In given figure, IP Address 172.16.1.1 , 172.16.1.2, 172.16.1.3 is one-to-one mapped with 126.96.36.199, 188.8.131.52, 184.108.40.206 respectively.
What is Dynamic NAT?
Dynamic NAT is like static NAT. It also provides a one-to-one mapping of Private IP Addresses to Public IP Addresses, but mapping inside local addresses to inside global addresses is done dynamically. Unlike Static NAT, mapping is not permanent.
Suppose the Host with IP Address 172.16.1.1 sends a packet to 220.127.116.11. as the packet enters the gateway (i.e., a router in which NAT gets configured). Since the router gets configured to translate an inside local address to an inside global address, i.e., Private IP Address to Public IP Address, it will search for available inside global addresses from a pool of Global Addresses provided by the ISP. It adds an inside Local Address and inside Global Address to its entry and translates the source IP Address by forwarding the packet.
Entry remains in the table if traffic occasionally flows. Once the timeout value, i.e., how long a router should wait, is over, the entry gets removed from the table, and that particular Inside Global IP is free to use for some other Inside Local IP Address. If all the inside global IP gets utilized and a new packet with a different inside local source address comes to the gateway, the packet gets discarded, and the host must retry till the inside global IP Address is free.
In the given figure, initially, the NAT table is empty. Once the first packet arrives from the host, gateway looks for the available Inside Global IP Address from the pool of IP Address, and translates the inside local IP Address, i.e., 172.16.1.1 to 18.104.22.168. It also maintains an entry in its NAT table which also help to retranslate Inside Global IP Address to the Inside Local IP Address and reach the correct host. A similar process gets followed when another host sends out the packet.
What is Port Address Translation or NAT Overload?
Both Static NAT and Dynamic NAT have some limitations. To overcome them, NAT overload is introduced.
In most of the network, almost every host needs to reach the internet. For that purpose, NAT routers need a large pool of inside global IP Addresses.
In the case of Static NAT, each host requires a unique public registered global IP Address, which does not limit the number of Public IP Addresses required and is also very costly.
In the case of Dynamic NAT, whenever a host is not routing the internet, the Inside Global IP Address becomes free, reducing the need for Public IP Address, but still, an organization must have a large pool of Public IP Addresses. Again, it fails to reduce the number of Public IP Addresses.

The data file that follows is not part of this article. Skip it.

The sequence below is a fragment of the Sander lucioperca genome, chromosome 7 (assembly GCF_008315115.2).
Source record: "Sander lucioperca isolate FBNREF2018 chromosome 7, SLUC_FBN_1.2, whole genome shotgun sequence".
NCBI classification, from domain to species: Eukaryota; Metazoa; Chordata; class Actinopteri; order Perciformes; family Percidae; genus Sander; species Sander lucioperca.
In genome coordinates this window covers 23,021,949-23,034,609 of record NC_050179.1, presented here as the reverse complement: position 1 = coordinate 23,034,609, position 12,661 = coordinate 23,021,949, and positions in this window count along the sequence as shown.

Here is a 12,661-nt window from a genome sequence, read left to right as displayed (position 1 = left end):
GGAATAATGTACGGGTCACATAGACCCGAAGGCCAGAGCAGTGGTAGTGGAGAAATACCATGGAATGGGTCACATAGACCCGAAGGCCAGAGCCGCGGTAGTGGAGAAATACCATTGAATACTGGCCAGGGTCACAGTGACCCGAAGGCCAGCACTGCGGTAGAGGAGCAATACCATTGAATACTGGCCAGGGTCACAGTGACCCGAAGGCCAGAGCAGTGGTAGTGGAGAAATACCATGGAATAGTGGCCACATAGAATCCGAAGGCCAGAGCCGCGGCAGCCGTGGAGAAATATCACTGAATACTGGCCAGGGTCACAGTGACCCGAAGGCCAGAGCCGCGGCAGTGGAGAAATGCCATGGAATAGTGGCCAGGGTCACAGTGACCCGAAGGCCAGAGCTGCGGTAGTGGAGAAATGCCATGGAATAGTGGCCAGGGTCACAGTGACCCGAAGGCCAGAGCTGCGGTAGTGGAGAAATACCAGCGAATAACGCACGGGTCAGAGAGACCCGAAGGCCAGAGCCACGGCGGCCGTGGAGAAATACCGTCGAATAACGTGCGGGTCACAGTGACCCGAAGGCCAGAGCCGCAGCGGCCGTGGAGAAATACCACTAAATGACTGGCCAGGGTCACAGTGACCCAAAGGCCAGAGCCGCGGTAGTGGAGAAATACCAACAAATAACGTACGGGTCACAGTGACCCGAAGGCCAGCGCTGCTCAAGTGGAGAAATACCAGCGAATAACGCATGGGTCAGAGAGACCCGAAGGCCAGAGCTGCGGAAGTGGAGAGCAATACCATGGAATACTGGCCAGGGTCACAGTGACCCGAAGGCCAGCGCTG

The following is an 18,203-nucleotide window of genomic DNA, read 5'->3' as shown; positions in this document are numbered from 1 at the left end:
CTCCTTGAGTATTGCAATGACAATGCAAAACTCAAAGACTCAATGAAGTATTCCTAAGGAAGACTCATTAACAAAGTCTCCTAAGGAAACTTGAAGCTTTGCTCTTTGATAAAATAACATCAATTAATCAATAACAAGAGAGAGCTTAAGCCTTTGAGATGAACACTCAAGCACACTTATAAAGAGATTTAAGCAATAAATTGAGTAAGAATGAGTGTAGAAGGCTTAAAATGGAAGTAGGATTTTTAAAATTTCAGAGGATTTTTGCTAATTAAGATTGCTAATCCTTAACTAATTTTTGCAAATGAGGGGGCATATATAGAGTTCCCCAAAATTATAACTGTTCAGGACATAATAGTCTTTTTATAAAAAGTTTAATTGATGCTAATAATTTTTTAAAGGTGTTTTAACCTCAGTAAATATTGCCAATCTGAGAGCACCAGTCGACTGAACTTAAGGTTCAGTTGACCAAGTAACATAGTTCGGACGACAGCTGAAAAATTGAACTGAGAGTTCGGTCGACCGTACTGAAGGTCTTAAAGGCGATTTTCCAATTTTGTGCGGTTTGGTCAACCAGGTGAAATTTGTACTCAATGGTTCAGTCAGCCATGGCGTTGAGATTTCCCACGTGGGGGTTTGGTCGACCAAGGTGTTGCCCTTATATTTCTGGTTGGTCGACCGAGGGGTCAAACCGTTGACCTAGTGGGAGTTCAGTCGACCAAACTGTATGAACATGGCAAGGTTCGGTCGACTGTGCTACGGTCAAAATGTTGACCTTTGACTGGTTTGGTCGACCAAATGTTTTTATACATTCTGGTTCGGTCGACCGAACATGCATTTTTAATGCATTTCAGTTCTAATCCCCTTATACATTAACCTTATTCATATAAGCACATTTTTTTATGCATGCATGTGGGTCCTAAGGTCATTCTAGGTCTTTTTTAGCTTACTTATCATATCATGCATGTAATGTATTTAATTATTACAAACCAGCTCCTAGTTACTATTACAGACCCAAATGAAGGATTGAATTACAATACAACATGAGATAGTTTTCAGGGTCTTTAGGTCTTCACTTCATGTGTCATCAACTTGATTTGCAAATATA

NAT Overload /PAT solves this problem allowing many hosts to use a limited number of Public IP Addresses. It uses the Transport layer protocols concept, i.e., TCP and UDP. It not only translates the IP Address but also assigns a unique port number to it, which makes the packet flow from different hosts look like a packet flow from a single host.
When Port Address Translation dynamically maps the IP Address, it also assigns a unique port to that IP Address. NAT table keeps every entry of inside local and inside global addresses along with the port number associated with it to identify the packet from each host. Since the Port number is 16bits, more than 65000 unique port numbers can be assigned, which drastically reduces the use of different Public IP Addresses. Each host can have the same Public IP Address.
NOTE: Gateway can distinguish between the packets of the host by using the port number since the port number is unique for each host.
In given figure, Port 4900, 4901,4902 are assigned to the Inside Local IP Address 172.16.1.2, 172.16.1.1,172.16.1.3, respectively. Ports assigned to the Inside Global IP Addresses may or may not be the same like the Inside Local IP Addresses. Gateway maintains the NAT table to translate incoming and outgoing packets properly.
Among all the three types of NAT, Port Address Translation is widely used because Static and Dynamic NAT both require one-one-mapping of IP Addresses, which fails to reduce the number of Public IP Addresses required. Since Port Address Translation assigns a port to IP Address, it drastically reduces the use of a Public IP Address.
NOTE: In small networks, even a single Public IP Address can fulfill the need.